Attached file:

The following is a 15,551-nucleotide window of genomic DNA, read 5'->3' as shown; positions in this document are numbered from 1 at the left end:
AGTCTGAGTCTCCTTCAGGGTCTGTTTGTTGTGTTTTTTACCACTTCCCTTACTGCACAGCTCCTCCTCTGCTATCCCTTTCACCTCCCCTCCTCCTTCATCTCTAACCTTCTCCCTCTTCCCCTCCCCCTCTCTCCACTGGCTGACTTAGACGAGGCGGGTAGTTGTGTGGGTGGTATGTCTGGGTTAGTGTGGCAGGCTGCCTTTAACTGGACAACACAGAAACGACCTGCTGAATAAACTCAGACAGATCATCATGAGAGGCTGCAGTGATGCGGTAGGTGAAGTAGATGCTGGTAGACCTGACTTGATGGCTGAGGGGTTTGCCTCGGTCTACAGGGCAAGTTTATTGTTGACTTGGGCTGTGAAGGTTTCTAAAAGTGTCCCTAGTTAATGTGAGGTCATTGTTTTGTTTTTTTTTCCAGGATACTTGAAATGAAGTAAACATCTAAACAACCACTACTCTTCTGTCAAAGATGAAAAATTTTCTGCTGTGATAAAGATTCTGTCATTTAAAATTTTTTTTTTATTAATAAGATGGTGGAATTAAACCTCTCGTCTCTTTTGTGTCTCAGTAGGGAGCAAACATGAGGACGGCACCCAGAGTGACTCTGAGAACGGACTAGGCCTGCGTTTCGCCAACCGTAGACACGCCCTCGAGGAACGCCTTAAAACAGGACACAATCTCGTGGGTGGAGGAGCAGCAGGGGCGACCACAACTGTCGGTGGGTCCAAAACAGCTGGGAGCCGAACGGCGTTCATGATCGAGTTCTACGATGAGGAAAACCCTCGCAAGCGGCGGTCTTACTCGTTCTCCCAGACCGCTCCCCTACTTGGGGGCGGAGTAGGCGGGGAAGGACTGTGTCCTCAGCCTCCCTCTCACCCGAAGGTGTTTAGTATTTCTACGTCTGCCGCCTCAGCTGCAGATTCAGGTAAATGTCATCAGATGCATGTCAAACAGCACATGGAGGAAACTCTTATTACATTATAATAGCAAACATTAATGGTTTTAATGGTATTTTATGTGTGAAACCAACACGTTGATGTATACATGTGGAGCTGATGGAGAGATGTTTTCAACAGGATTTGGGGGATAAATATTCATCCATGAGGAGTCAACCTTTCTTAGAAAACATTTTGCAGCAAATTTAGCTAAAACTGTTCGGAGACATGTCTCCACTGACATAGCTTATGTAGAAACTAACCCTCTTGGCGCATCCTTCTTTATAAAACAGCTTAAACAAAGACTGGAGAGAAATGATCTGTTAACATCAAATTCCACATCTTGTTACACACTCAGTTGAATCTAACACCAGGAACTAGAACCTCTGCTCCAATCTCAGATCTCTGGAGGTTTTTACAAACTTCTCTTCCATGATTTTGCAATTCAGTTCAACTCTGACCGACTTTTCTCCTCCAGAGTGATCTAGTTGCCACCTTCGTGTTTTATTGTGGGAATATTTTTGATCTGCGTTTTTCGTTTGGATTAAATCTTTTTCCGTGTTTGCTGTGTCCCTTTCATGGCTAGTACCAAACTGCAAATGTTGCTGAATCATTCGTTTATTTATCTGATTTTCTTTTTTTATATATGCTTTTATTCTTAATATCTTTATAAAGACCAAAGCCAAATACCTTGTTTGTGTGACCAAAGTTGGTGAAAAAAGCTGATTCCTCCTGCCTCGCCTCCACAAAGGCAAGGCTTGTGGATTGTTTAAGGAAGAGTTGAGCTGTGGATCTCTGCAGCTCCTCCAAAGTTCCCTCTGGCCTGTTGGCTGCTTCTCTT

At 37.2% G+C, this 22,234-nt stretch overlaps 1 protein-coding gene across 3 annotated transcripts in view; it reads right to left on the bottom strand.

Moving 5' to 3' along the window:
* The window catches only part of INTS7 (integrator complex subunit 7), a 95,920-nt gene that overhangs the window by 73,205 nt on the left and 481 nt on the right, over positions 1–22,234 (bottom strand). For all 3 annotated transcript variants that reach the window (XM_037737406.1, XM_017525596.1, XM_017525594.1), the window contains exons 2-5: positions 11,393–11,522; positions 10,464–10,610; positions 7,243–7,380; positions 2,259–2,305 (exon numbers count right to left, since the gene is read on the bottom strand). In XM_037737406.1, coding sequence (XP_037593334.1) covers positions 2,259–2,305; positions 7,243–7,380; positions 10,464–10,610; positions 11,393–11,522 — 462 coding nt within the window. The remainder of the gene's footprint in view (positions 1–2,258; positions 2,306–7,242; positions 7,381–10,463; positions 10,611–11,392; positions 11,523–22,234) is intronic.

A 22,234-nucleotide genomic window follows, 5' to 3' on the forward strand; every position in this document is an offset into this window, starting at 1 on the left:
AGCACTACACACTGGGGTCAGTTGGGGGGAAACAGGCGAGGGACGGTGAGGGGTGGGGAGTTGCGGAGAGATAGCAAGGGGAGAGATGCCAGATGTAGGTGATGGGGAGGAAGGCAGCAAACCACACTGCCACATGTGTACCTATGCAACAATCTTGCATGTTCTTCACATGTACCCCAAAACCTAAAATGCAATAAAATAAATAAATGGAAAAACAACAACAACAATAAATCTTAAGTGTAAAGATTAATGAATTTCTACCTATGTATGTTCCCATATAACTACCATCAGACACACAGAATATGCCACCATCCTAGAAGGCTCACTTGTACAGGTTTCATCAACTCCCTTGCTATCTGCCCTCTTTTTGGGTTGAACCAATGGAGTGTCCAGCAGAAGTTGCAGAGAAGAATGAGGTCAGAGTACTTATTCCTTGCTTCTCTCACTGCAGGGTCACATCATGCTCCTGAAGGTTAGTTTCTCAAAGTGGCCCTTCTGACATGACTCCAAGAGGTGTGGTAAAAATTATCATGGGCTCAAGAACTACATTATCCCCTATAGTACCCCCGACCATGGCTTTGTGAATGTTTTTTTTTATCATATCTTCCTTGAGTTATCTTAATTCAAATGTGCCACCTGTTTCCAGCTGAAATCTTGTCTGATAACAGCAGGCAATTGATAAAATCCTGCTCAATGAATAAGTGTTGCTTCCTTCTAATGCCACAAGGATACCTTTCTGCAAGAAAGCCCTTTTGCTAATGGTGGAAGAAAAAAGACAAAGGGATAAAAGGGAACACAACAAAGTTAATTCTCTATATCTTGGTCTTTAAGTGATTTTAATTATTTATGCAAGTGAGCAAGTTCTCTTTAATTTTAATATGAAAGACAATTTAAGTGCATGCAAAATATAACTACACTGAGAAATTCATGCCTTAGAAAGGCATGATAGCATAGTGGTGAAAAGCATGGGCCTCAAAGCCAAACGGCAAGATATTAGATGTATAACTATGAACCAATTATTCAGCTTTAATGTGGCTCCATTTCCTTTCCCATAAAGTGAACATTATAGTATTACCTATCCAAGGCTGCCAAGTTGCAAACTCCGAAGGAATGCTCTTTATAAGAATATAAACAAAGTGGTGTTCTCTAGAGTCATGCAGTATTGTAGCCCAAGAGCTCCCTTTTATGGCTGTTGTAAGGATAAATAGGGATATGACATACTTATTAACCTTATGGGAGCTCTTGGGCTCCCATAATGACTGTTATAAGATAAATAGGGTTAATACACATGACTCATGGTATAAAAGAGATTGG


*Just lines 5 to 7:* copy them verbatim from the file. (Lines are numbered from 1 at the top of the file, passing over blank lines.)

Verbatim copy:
* The window catches only part of INTS7 (integrator complex subunit 7), a 95,920-nt gene that overhangs the window by 73,205 nt on the left and 481 nt on the right, over positions 1–22,234 (bottom strand). For all 3 annotated transcript variants that reach the window (XM_037737406.1, XM_017525596.1, XM_017525594.1), the window contains exons 2-5: positions 11,393–11,522; positions 10,464–10,610; positions 7,243–7,380; positions 2,259–2,305 (exon numbers count right to left, since the gene is read on the bottom strand). In XM_037737406.1, coding sequence (XP_037593334.1) covers positions 2,259–2,305; positions 7,243–7,380; positions 10,464–10,610; positions 11,393–11,522 — 462 coding nt within the window. The remainder of the gene's footprint in view (positions 1–2,258; positions 2,306–7,242; positions 7,381–10,463; positions 10,611–11,392; positions 11,523–22,234) is intronic.

A 22,234-nucleotide genomic window follows, 5' to 3' on the forward strand; every position in this document is an offset into this window, starting at 1 on the left:
AGCACTACACACTGGGGTCAGTTGGGGGGAAACAGGCGAGGGACGGTGAGGGGTGGGGAGTTGCGGAGAGATAGCAAGGGGAGAGATGCCAGATGTAGGTGATGGGGAGGAAGGCAGCAAACCACACTGCCACATGTGTACCTATGCAACAATCTTGCATGTTCTTCACATGTACCCCAAAACCTAAAATGCAATAAAATAAATAAATGGAAAAACAACAACAACAATAAATCTTAAGTGTAAAGATTAATGAATTTCTACCTATGTATGTTCCCATATAACTACCATCAGACACACAGAATATGCCACCATCCTAGAAGGCTCACTTGTACAGGTTTCATCAACTCCCTTGCTATCTGCCCTCTTTTTGGGTTGAACCAATGGAGTGTCCAGCAGAAGTTGCAGAGAAGAATGAGGTCAGAGTACTTATTCCTTGCTTCTCTCACTGCAGGGTCACATCATGCTCCTGAAGGTTAGTTTCTCAAAGTGGCCCTTCTGACATGACTCCAAGAGGTGTGGTAAAAATTATCATGGGCTCAAGAACTACATTATCCCCTATAGTACCCCCGACCATGGCTTTGTGAATGTTTTTTTTTATCATATCTTCCTTGAGTTATCTTAATTCAAATGTGCCACCTGTTTCCAGCTGAAATCTTGTCTGATAACAGCAGGCAATTGATAAAATCCTGCTCAATGAATAAGTGTTGCTTCCTTCTAATGCCACAAGGATACCTTTCTGCAAGAAAGCCCTTTTGCTAATGGTGGAAGAAAAAAGACAAAGGGATAAAAGGGAACACAACAAAGTTAATTCTCTATATCTTGGTCTTTAAGTGATTTTAATTATTTATGCAAGTGAGCAAGTTCTCTTTAATTTTAATATGAAAGACAATTTAAGTGCATGCAAAATATAACTACACTGAGAAATTCATGCCTTAGAAAGGCATGATAGCATAGTGGTGAAAAGCATGGGCCTCAAAGCCAAACGGCAAGATATTAGATGTATAACTATGAACCAATTATTCAGCTTTAATGTGGCTCCATTTCCTTTCCCATAAAGTGAACATTATAGTATTACCTATCCAAGGCTGCCAAGTTGCAAACTCCGAAGGAATGCTCTTTATAAGAATATAAACAAAGTGGTGTTCTCTAGAGTCATGCAGTATTGTAGCCCAAGAGCTCCCTTTTATGGCTGTTGTAAGGATAAATAGGGATATGACATACTTATTAACCTTATGGGAGCTCTTGGGCTCCCATAATGACTGTTATAAGATAAATAGGGTTAATACACATGACTCATGGTATAAAAGAGATTGG